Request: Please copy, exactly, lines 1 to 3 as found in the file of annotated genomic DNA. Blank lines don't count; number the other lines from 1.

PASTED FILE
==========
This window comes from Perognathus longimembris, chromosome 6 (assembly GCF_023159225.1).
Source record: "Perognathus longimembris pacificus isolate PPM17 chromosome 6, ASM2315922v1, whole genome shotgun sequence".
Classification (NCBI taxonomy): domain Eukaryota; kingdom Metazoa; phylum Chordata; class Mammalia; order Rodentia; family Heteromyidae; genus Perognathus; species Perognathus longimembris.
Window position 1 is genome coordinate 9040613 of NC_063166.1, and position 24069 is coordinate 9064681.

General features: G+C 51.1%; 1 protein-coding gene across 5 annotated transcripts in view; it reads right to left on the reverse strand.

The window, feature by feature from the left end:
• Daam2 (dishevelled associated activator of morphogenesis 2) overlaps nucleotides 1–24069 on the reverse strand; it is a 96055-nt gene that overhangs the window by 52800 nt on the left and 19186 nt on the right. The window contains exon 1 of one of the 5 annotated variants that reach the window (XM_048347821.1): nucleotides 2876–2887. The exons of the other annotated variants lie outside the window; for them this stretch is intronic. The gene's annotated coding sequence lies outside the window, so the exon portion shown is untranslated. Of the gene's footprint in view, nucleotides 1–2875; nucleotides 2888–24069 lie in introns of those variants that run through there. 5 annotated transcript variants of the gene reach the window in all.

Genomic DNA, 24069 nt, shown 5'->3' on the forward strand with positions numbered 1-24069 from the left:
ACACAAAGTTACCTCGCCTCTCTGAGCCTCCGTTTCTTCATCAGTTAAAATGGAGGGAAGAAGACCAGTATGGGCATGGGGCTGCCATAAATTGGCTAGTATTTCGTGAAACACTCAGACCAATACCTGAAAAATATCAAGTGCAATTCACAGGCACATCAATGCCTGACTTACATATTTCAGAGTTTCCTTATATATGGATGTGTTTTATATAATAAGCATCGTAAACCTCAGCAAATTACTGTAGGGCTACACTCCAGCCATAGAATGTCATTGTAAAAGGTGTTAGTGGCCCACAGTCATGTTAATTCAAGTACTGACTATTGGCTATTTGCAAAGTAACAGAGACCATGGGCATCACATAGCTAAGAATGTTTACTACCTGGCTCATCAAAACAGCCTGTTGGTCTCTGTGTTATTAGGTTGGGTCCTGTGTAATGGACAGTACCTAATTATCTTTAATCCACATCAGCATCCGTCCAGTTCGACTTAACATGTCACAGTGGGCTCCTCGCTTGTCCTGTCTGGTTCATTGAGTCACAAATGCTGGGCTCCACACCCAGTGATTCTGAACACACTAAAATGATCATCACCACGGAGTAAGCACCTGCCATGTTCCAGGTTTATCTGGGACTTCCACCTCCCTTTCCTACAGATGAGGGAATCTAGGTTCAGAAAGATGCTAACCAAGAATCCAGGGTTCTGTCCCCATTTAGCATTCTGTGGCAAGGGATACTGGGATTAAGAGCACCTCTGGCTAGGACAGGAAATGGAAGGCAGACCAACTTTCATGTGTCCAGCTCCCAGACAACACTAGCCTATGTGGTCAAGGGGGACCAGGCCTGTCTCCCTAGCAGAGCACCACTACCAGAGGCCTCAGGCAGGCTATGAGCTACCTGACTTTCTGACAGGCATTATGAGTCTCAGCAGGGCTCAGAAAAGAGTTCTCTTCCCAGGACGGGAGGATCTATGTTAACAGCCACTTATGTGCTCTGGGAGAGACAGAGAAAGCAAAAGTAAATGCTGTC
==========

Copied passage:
This window comes from Perognathus longimembris, chromosome 6 (assembly GCF_023159225.1).
Source record: "Perognathus longimembris pacificus isolate PPM17 chromosome 6, ASM2315922v1, whole genome shotgun sequence".
Classification (NCBI taxonomy): domain Eukaryota; kingdom Metazoa; phylum Chordata; class Mammalia; order Rodentia; family Heteromyidae; genus Perognathus; species Perognathus longimembris.